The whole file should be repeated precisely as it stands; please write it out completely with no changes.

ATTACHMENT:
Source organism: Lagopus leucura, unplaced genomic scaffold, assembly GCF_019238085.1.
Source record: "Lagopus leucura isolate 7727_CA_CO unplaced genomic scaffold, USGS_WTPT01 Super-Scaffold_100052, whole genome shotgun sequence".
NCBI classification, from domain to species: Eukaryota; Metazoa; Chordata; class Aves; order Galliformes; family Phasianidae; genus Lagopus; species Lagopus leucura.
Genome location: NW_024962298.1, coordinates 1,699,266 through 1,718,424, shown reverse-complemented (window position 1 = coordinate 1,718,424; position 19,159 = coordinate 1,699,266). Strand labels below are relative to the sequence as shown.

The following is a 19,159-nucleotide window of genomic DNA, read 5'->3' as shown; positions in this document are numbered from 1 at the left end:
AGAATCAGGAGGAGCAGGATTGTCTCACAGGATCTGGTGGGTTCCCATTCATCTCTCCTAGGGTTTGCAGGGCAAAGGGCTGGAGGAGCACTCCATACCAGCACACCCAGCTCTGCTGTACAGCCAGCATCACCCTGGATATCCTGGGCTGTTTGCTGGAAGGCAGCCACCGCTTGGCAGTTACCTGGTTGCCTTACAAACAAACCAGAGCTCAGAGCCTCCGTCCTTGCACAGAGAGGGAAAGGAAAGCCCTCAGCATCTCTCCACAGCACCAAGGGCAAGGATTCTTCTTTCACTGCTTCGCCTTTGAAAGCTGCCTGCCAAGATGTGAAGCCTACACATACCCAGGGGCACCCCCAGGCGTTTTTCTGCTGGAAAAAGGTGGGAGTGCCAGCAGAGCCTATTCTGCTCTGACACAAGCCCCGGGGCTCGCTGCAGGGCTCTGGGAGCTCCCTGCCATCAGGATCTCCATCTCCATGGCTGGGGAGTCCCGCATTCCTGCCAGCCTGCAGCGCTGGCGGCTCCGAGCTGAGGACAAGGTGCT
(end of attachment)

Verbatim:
Source organism: Lagopus leucura, unplaced genomic scaffold, assembly GCF_019238085.1.
Source record: "Lagopus leucura isolate 7727_CA_CO unplaced genomic scaffold, USGS_WTPT01 Super-Scaffold_100052, whole genome shotgun sequence".
NCBI classification, from domain to species: Eukaryota; Metazoa; Chordata; class Aves; order Galliformes; family Phasianidae; genus Lagopus; species Lagopus leucura.
Genome location: NW_024962298.1, coordinates 1,699,266 through 1,718,424, shown reverse-complemented (window position 1 = coordinate 1,718,424; position 19,159 = coordinate 1,699,266). Strand labels below are relative to the sequence as shown.

The following is a 19,159-nucleotide window of genomic DNA, read 5'->3' as shown; positions in this document are numbered from 1 at the left end:
AGAATCAGGAGGAGCAGGATTGTCTCACAGGATCTGGTGGGTTCCCATTCATCTCTCCTAGGGTTTGCAGGGCAAAGGGCTGGAGGAGCACTCCATACCAGCACACCCAGCTCTGCTGTACAGCCAGCATCACCCTGGATATCCTGGGCTGTTTGCTGGAAGGCAGCCACCGCTTGGCAGTTACCTGGTTGCCTTACAAACAAACCAGAGCTCAGAGCCTCCGTCCTTGCACAGAGAGGGAAAGGAAAGCCCTCAGCATCTCTCCACAGCACCAAGGGCAAGGATTCTTCTTTCACTGCTTCGCCTTTGAAAGCTGCCTGCCAAGATGTGAAGCCTACACATACCCAGGGGCACCCCCAGGCGTTTTTCTGCTGGAAAAAGGTGGGAGTGCCAGCAGAGCCTATTCTGCTCTGACACAAGCCCCGGGGCTCGCTGCAGGGCTCTGGGAGCTCCCTGCCATCAGGATCTCCATCTCCATGGCTGGGGAGTCCCGCATTCCTGCCAGCCTGCAGCGCTGGCGGCTCCGAGCTGAGGACAAGGTGCT